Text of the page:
Most of us, at one point or another, have been served a bag of nuts by a flight attendant. But how many of us have subsequently suffered, as a Korean Air executive recently did, a severe bout of "nut rage" because we were not first asked whether we wanted macadamia nuts – and were not then served the nuts on a plate, as per protocol?
The ludicrous Korean Air incident – in which Cho Hyun-ah forced a jetliner back to the gate to eject the steward who had improperly served the nuts – could have been worse only if Ms. Cho had decided to toss him off the plane mid-flight. Although Ms. Cho, the daughter of Korean Air's chairman, is being deservedly criticized, the bigger issue is South Korea's massive family-run conglomerates – known as the chaebol. Despite their contributions to the development of South Korea, their work culture is, in some ways, symptomatic of what's holding South Korea back.
Korean Air, after all, is not just an airline. It is simply one subsidiary of the enormous chaebol Hanjin, which is also one of the world's largest shipping companies. Ms. Cho's father, Cho Yang-ho, is Hanjin's chairman. You may have seen its shipping containers sitting in ports beside ones from Maersk – or maybe you've seen them sitting beside ones from Hyundai Group, another chaebol. Certainly, you've probably heard of LG or Samsung, the biggest of the chaebol – a term that means "wealth or fortune" (chae) and "group or party" (bol). You may have used one of Samsung Electronics' phones, watched one of its TVs – or perhaps stood upon one of the ocean-going freighters or oil-drilling platforms produced by Samsung Heavy Industries, one of the firm's many tentacles.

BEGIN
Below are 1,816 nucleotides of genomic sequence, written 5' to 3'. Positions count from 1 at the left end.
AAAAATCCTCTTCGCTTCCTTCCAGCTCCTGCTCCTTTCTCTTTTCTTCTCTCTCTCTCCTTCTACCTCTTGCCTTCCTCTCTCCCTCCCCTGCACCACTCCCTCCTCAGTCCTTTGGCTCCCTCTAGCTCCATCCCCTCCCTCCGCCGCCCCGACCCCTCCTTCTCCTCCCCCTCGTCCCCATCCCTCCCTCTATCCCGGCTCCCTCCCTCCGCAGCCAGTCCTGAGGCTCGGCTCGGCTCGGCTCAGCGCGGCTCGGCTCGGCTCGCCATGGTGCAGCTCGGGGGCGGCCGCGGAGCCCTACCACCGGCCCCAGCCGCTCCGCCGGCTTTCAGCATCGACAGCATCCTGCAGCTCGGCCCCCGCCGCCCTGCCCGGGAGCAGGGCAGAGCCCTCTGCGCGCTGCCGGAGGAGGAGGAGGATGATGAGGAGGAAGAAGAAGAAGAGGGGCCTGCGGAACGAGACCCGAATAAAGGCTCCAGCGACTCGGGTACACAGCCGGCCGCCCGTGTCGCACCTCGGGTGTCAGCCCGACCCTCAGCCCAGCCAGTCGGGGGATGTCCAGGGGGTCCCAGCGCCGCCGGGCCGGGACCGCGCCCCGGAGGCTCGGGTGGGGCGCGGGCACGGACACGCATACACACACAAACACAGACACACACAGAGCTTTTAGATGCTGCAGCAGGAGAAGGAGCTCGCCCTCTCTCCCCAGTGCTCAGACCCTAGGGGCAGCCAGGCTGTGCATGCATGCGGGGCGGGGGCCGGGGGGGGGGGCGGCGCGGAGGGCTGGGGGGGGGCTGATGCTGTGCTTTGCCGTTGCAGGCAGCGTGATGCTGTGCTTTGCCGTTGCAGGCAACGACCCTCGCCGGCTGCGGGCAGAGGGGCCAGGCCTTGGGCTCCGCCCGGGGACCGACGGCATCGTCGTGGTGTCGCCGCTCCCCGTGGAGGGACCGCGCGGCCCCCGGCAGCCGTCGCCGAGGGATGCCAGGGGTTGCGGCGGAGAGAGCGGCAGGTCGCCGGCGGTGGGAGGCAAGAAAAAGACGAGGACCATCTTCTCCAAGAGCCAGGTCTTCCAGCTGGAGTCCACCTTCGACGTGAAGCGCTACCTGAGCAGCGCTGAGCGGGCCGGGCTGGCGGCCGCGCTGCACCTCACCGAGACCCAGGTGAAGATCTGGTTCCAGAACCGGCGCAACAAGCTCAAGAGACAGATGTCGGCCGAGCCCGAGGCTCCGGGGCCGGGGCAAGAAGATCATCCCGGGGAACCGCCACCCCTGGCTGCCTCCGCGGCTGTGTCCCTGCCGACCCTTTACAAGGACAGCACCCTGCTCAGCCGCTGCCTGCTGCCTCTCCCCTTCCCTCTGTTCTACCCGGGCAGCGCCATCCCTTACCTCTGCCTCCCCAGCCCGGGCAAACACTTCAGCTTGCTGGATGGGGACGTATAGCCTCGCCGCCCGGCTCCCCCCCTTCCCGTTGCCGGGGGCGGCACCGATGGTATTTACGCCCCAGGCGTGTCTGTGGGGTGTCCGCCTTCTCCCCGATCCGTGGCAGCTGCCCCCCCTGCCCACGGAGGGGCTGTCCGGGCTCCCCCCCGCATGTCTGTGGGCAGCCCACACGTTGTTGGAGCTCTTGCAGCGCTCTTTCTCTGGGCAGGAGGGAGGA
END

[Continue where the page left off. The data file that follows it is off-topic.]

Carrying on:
The story of the chaebol is, in some ways, the story of South Korea. Before the Japanese annexation in 1910, Korea was agricultural. The Japanese built up industry and eventually left a bunch of factories and machinery when they were booted in 1945.
After the Korean War ended, with the south poorer than many parts of Africa, a corrupt regime struck questionable deals with a businessman who had taken up those industrial assets. After a coup d'état in 1961, businessmen were then hand-picked by an authoritarian government that wanted to develop the Korean economy into an export powerhouse.
These select, family-run firms were then showered with cheap loans and preferential market access. The chaebol eventually sprawled into new areas, not because it made sense, but because they could. Loans were guaranteed by the government and financial success was irrelevant.
By 1984, the chaebol made up 94 per cent of the Korean economy. The families at the centre of these firms wield enormous power, despite owning a fraction of the company.
But it worked. South Korea developed extraordinarily fast, a true Asian tiger. But the Asian financial crisis of 1997 laid bare the lax corporate governance. Daewoo collapsed under $50-billion of debt, while it and many other chaebol were forced to slice off subsidiaries. Still, with some corporate governance reforms, these world-beating companies have powered South Korea to remarkable prosperity.
What remains, though, is the type of feudal work culture that makes it reasonable for Ms. Cho to demand the flight attendant kneel before her in first class; the type of work culture in which Korean Air can dispatch minions to try to persuade the flight attendant to fudge details of the incident, which violated regulations and will likely lead to a hefty fine. The decision by her chairman father to fire her and publicly say he should have raised her better simply reinforced impressions of dysfunction within the chaebol bubble.
The domination of the chaebol has broader ramifications, too. While manufacturing is strong, the services sector is weak. South Korea's productivity rankings are dismal. Small and medium-sized businesses, despite accounting for about 90 per cent of employment, are hurting in the shadows of the chaebol. And chaebol expansion, much of it now overseas, does not always trickle down at home, where inequality has risen and the chaebol favour irregular contract workers. South Korea's rapid export-led growth is gradually slowing.
What South Korea looks like in the future will depend on how the government tackles corporate governance issues and the enormous chaebol – particularly as chairmen such as Mr. Cho hand power over to a next generation that includes people like his daughter.